Deborah Zoe Laufer's play "End Days" is a look at the funny side of social anxiety.

Deborah Zoe Laufer's play "End Days" is a look at the funny side of social anxiety.

"The play's humor is interesting because the characters are real," says Evalyn Hansen, who is directing Ashland Contemporary Theatre's production of "End Days."

"It's like watching Charlie Chaplin or Buster Keaton: They experience absurd situations that are of their own doing because they have certain pathos."

"End Days" opens Friday, April 29, and runs through May 22 at Bellview Grange, 1050 Tolman Creek Road, Ashland. Curtain is at 8 p.m. Fridays, Saturdays and Mondays, April 29-30 and May 2, May 6-7 and 9, May 13-14 and 16, and Friday and Saturday, May 20-21. Matinees are at 2 p.m. Sundays, May 1, 8, 15 and 22.

The effects of religion and tragedies on families and communities is at the core of Laufer's lighthearted comedy, and the play marks the 20th anniversary of ACT.

"Religious tradition can bring families together," says Hansen. "But religious fanaticism can tear them apart. The play also explores the way tragic events can drive people to eccentricities and idiosyncrasies that, if left unchecked, can lead to full mental illness."

The Stein family is suffering from the effects of Sept. 11. Since the terrorist attacks on New York City, the father (David Mannix) has become severely depressed, and his wife (Diane Nichols) is visited by Jesus Christ on a daily basis. Their daughter, Rachel (Danielle Pecoff), has gone Goth and has her own hallucinatory visits with astrophysicist Stephen Hawking (Douglas Young plays Hawking and Jesus Christ). Throw in a young man (Max Gutfreund) with a crush on Rachel and a penchant for dressing as Elvis Presley, and you've got one dysfunctional bunch of characters.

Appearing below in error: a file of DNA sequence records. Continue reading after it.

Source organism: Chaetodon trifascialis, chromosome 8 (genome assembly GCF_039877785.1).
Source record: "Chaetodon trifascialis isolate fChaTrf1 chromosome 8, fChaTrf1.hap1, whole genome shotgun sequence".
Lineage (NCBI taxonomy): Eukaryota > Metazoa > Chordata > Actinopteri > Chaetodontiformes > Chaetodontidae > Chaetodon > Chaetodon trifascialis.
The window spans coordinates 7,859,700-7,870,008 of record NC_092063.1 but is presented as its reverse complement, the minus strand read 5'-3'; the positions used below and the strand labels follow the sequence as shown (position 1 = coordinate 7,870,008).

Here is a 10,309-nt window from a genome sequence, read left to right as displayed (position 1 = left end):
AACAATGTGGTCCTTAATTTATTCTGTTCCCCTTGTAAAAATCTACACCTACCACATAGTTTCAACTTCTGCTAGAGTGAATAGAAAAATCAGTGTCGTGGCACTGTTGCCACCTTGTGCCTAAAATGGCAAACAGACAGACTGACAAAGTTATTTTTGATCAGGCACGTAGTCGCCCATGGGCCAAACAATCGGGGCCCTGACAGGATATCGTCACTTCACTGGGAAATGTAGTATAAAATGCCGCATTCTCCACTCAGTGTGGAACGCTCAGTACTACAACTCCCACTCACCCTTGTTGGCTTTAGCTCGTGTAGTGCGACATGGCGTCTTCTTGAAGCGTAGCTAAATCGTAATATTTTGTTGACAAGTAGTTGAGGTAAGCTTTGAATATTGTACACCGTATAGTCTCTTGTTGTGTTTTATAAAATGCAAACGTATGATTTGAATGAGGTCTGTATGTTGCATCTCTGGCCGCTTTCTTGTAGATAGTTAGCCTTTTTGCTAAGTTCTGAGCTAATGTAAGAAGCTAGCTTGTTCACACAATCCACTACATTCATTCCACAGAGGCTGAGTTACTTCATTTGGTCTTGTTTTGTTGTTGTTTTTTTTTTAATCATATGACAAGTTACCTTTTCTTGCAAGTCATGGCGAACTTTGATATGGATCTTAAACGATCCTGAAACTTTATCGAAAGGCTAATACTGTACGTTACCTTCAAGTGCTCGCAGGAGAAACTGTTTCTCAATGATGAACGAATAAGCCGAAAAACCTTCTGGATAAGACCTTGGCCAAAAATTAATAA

"Their love for each other is what heals them," says Hansen. "That is pretty much the message of the play. We see each character blossom through being involved with one another."

Hansen says that Lue Douthit, a dramaturge at the Oregon Shakespeare Festival, recommended Laufer's play to ACT.

ACT also chose the play to draw attention to the cultural buzz in various media about the transformation of the world as we know it, according to ACT's producing artistic director, Jeannine Grizzard.

Laufer penned "End Days" in 2007. It was awarded a Steinberg citation from The American Theatre Critics Association in 2008. The play premiered in 2009 at Ensemble Studio Theatre in New York City. It is a 2009 recipient of a Helen Merrill Playwriting Award and a 2010 recipient of a Lilly Award.

Laufer's "Sirens" premiered at The Actor's Theatre of Louisville Humana Festival in 2010. Her newest play, "Leveling Up," was part of the Florida Stage 1st Stage New Works Festival in February.

"We found this play to be much deeper than we anticipated," says Hansen. "It's hilarious, but it's not a farce. It asks big questions, and people laugh because they connect on a personal level with these characters."

Gina Scaccia of Ashland has composed an original score for the musical transitions in Lauffer's play, along with themes for the characters. Scaccia will perform her score live during each performance of "End Days."

Costume design is by Ellen Alphonso, and set design is by Jeannine Grizzard and Scott Hall.

Tickets cost $15, $12 for seniors and students, and are available at Paddington Station in Ashland, Grocery Outlet in Medford and at www.ashlandcontemporarytheatre.org. Reservations can be made by calling 541-646-2971.